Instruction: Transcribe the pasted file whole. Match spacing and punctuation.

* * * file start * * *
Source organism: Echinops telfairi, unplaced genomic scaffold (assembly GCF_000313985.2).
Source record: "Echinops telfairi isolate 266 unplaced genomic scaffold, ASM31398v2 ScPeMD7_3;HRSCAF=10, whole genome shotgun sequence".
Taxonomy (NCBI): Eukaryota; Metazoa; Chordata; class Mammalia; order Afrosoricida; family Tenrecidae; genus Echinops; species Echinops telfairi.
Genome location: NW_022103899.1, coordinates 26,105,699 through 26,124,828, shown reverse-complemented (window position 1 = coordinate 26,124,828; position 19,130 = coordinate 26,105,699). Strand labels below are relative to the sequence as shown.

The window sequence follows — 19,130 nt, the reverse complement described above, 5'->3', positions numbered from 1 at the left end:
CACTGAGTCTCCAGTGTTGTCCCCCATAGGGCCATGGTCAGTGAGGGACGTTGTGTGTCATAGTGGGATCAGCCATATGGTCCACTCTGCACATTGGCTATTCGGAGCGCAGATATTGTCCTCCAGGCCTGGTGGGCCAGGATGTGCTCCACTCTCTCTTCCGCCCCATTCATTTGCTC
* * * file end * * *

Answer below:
Source organism: Echinops telfairi, unplaced genomic scaffold (assembly GCF_000313985.2).
Source record: "Echinops telfairi isolate 266 unplaced genomic scaffold, ASM31398v2 ScPeMD7_3;HRSCAF=10, whole genome shotgun sequence".
Taxonomy (NCBI): Eukaryota; Metazoa; Chordata; class Mammalia; order Afrosoricida; family Tenrecidae; genus Echinops; species Echinops telfairi.
Genome location: NW_022103899.1, coordinates 26,105,699 through 26,124,828, shown reverse-complemented (window position 1 = coordinate 26,124,828; position 19,130 = coordinate 26,105,699). Strand labels below are relative to the sequence as shown.

The window sequence follows — 19,130 nt, the reverse complement described above, 5'->3', positions numbered from 1 at the left end:
CACTGAGTCTCCAGTGTTGTCCCCCATAGGGCCATGGTCAGTGAGGGACGTTGTGTGTCATAGTGGGATCAGCCATATGGTCCACTCTGCACATTGGCTATTCGGAGCGCAGATATTGTCCTCCAGGCCTGGTGGGCCAGGATGTGCTCCACTCTCTCTTCCGCCCCATTCATTTGCTC